Jocelyn Hastie is a force to be reckoned with. Her life has taken many turns, and as she nears 60, she is unbridling her brilliance through telling the stories of pain and healing.
She is ambitious and driven, and seldom takes the easy route. She began clerical and administrative work in the energy industry in Calgary when she was 19 and completed an accounting designation nights and weekends over the next ten years while working full-time. She was a supervisor at 23, and an accounting manager at 28.
At 26, she married an engineer, the son of a rancher, and she found her heart and soul in the rural lifestyle and in her horses. The horses became the children her husband was never quite ready for. They also became her teachers and she learned to like herself as she developed the skills to be a leader that the horses trusted and felt safe with. She especially loved working with the foals and young horses, watching them grow and learn. She left the marriage when she was 40 as she realized that her marriage had become an empty shell and it would never be the right time for her dreams to become a priority.
After the divorce, she purchased 20 acres, and a run-down house. At 42, she landed a job as accounting manager at a nearby natural gas processing facility. Her herd of horses grew and she began to have some success in the show ring. She hired a trainer and looked to expand the business. She bought 120 acres of raw land and set about making her dream of a horse breeding, training and sales operation come true.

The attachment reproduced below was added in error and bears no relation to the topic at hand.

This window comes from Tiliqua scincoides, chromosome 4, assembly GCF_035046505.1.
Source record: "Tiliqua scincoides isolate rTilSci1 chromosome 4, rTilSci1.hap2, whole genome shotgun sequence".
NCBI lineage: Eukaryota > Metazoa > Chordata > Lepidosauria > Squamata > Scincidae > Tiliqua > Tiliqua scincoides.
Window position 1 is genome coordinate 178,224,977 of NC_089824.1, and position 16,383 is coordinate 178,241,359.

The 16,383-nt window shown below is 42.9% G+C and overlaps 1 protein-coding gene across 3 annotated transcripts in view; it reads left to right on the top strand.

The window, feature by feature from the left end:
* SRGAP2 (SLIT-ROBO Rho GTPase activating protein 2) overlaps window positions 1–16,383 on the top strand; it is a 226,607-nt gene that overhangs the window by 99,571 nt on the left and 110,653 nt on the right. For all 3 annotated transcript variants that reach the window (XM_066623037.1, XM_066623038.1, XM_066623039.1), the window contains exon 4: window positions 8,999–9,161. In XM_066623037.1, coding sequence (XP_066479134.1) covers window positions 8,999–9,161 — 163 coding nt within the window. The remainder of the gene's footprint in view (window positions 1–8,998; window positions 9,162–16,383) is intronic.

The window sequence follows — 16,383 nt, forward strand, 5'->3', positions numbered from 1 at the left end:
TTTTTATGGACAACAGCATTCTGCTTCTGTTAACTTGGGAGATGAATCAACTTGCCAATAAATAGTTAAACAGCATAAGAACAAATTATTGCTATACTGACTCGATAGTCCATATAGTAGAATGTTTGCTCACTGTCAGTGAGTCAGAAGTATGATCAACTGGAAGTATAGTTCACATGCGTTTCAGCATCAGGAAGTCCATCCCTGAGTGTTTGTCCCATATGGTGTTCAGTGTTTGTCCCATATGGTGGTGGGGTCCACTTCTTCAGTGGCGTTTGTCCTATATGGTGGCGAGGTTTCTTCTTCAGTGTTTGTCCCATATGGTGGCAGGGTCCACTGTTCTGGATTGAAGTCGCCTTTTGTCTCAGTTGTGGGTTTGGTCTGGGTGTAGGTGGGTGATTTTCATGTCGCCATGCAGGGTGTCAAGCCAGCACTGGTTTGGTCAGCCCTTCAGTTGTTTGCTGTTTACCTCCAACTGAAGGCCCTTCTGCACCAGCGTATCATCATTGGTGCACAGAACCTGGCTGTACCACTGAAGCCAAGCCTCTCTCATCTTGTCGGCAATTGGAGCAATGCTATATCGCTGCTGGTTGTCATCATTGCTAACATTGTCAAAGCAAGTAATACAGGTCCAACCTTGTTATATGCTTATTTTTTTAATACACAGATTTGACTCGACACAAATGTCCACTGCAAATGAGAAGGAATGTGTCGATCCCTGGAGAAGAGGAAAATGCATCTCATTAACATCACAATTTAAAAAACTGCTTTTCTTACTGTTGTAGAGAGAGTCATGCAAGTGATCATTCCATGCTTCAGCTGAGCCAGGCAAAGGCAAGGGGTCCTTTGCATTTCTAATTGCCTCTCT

At 53, Jocelyn was diagnosed with Stage IV cancer of the right tongue base. Treatment was physically devastating and included 5 weeks of daily radiation (33 treatments), chemotherapy and surgeries to remove lymph nodes. Recovery was long and hard. After two years, she was finished the gradual return to work plan, was declared “fit to work” and removed from long-term disability benefits on June 30, 2016. That same day, and without notice. her employer declared bankruptcy and shuttered the natural gas processing facility where she had worked since 2003.
Jocelyn became interested in Toastmasters International and assisted in creating the High River Toastmasters Club, becoming the President of the club at charter. During her rookie year, she finished third in District 42’s International Speech Contest where 120 clubs throughout southern Alberta and southern Saskatchewan competed. Three years later, Jocelyn was elected as District 42 Director, supporting those clubs at Toastmasters International World Headquarters.
Jocelyn then turned her attention to writing, and this novel is the result. She found that many of her brilliant friends had encountered manipulative men, and were ashamed of themselves for trusting. She believes that by sharing our stories, we can raise awareness and support one another in maintaining self-respect, inoculating ourselves from disrespectful treatment.
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